Lessons for Us:

9:21; 10:22, 27. The modesty and humility that Saul had when he first became king safeguarded him from acting rashly when some “good-for-nothing men” did not accept his kingship. What a protection such a mind-set is against irrational actions!

12:20, 21. Never allow “the unrealities,” such as trust in men, confidence in the military might of nations, or idolatry, to turn you aside from serving Jehovah.

12:24. A key to maintaining reverential fear of Jehovah and serving him with all our heart is to “see what great things he has done” for his people in ancient as well as modern times.

13:10-14; 15:22-25, 30. Be on guard against presumptuousness—whether expressed through disobedient acts or a proud attitude.—Proverbs 11:2.

David and Goliath (illustration on pg 745 of Insight on the Scriptures Vol. 1)

David and King Saul (illustration on pg 31 of the 8/1/07 WA)

(1 Samuel 16:1–31:13)

Samuel anoints David of the tribe of Judah to be the future king. Shortly thereafter, David slays the Philistine giant Goliath with a single slingstone. A bond of friendship develops between David and Jonathan. Saul places David over his warriors. In response to David’s many victories, the women of Israel sing: “Saul has struck down his thousands, and David his tens of thousands.” (1 Samuel 18:7) Consumed with envy, Saul seeks to kill David. After three attacks by Saul, David flees and becomes a fugitive.
During his years as a runaway, David spares Saul’s life twice. He also meets and eventually marries beautiful Abigail. As the Philistines come up against Israel, Saul inquires of Jehovah. But Jehovah has left him. Samuel has died. Desperate, Saul consults a spirit medium, only to hear that he will be killed in the battle against the Philistines. During that battle, Saul is severely wounded, and his sons are killed. The account closes with Saul dying as a failure. David is still in hiding.

Scriptural Questions Answered:

16:14—What bad spirit terrorized Saul? The bad spirit that deprived Saul of his peace of mind was the bad inclination of his mind and heart—his inward urge to do wrong. When Jehovah withdrew his holy spirit, Saul lost its protection and came to be dominated by his own bad spirit. Since God permitted that spirit to replace His holy spirit, this bad spirit is termed “a bad spirit from Jehovah.”

17:55-58—In view of 1 Samuel 16:17-23, why did Saul ask whose son David was? Saul’s inquiry was not just about the name of David’s father. Very likely, he wanted to know what kind of man fathered a boy who had just accomplished the amazing feat of slaying a giant.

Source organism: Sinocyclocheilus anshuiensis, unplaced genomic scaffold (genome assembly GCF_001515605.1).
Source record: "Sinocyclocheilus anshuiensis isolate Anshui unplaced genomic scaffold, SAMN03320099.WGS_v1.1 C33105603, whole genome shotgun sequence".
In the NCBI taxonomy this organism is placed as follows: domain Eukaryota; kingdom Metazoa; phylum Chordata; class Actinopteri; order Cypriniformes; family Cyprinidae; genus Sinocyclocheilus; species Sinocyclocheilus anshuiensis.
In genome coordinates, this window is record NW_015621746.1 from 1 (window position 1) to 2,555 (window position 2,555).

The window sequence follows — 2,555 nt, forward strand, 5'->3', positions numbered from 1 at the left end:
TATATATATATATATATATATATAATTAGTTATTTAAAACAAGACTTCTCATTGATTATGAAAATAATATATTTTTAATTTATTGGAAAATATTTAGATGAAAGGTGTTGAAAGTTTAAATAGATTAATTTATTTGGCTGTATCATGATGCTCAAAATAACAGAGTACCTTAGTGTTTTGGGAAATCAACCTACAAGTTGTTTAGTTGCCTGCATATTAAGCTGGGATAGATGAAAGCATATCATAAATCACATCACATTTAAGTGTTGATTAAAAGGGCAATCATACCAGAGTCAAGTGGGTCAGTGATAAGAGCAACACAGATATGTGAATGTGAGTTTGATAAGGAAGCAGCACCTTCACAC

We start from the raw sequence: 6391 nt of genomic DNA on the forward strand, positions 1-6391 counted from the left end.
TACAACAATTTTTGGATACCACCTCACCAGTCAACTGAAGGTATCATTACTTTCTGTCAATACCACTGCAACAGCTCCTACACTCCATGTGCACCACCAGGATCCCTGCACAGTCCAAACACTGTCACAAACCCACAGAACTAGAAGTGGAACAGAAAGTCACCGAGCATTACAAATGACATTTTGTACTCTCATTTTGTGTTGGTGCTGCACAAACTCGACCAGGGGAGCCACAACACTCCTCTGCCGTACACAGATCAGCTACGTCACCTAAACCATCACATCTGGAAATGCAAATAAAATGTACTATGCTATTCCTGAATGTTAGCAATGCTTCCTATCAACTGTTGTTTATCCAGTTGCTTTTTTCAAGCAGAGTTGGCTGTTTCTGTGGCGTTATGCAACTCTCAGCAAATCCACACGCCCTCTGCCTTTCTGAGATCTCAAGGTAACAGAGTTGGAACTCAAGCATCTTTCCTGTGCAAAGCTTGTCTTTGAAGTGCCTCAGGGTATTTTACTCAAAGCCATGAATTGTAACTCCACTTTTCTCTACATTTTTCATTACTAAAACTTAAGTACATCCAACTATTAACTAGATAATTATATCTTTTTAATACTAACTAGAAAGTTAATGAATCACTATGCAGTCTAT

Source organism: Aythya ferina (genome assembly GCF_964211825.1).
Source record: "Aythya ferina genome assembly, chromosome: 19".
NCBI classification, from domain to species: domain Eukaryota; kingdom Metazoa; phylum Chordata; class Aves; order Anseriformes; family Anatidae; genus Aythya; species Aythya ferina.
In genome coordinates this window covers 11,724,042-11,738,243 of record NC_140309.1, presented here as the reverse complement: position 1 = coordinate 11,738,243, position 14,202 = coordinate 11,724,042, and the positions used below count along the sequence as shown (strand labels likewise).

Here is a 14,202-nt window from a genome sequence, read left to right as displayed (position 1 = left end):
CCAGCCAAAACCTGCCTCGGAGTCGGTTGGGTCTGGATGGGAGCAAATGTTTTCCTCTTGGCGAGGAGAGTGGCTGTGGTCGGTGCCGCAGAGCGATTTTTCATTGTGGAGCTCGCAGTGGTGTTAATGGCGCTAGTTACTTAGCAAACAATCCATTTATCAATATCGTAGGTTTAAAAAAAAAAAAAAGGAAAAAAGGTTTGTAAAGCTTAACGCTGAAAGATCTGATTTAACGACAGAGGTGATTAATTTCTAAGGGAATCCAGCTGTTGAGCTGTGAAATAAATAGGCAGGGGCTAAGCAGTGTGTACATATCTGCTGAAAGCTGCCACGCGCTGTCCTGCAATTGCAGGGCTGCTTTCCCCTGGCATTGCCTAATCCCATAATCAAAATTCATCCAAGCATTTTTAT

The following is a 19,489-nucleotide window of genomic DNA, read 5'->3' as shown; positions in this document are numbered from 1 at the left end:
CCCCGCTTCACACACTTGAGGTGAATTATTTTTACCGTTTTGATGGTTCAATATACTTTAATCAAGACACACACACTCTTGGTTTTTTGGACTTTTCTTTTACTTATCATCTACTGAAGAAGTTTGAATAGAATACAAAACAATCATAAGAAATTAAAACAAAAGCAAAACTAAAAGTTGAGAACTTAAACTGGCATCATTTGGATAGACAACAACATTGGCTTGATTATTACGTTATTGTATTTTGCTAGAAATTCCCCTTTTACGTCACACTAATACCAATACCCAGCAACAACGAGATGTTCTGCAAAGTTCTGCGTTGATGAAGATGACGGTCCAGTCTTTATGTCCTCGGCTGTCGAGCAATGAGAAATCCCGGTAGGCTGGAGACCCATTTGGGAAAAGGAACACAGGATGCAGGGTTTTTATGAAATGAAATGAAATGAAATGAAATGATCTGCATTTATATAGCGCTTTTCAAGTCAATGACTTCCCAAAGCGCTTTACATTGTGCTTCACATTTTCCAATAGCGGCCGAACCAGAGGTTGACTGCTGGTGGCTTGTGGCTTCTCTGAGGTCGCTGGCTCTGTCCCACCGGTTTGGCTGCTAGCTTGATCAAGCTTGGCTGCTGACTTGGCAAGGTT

Lessons for Us:

16:6, 7. Rather than being impressed by the outward appearance of others or judging them hastily, we must try to see them as Jehovah sees them.

17:47-50. We can courageously face opposition or persecution from Goliathlike enemies because “to Jehovah belongs the battle.”

18:1, 3; 20:41, 42. True friends can be found among those who love Jehovah.

21:12, 13. Jehovah expects us to use our mental faculties and abilities to deal with difficult situations in life. He has given us his inspired Word, which imparts prudence, knowledge, and thinking ability. (Proverbs 1:4) We also have the help of appointed Christian elders.

24:6; 26:11. What a fine example David provides of genuine respect for the anointed of Jehovah!

25:23-33. Abigail’s sensibleness is exemplary.

28:8-19. In their efforts to misguide or harm people, wicked spirits can pretend to be certain dead individuals. We must keep free from all forms of spiritism.—Deuteronomy 18:10-12.

30:23, 24. This decision, based on Numbers 31:27, shows that Jehovah values those who serve in supportive roles in the congregation. Whatever we are doing, then, let us “work at it whole-souled as to Jehovah, and not to men.”—Colossians 3:23.

What Is “Better Than a Sacrifice”?
What fundamental truth is emphasized by the experiences of Eli, Samuel, Saul, and David? It is this: “To obey is better than a sacrifice, to pay attention than the fat of rams; for rebelliousness is the same as the sin of divination, and pushing ahead presumptuously the same as using uncanny power and teraphim.”—1 Samuel 15:22, 23.

What a privilege we have to share in the worldwide Kingdom-preaching and disciple-making work! As we offer to Jehovah “the young bulls of our lips,” we must do our best to obey the direction he gives through his written Word and the earthly part of his organization.—Hosea 14:2; Hebrews 13:15.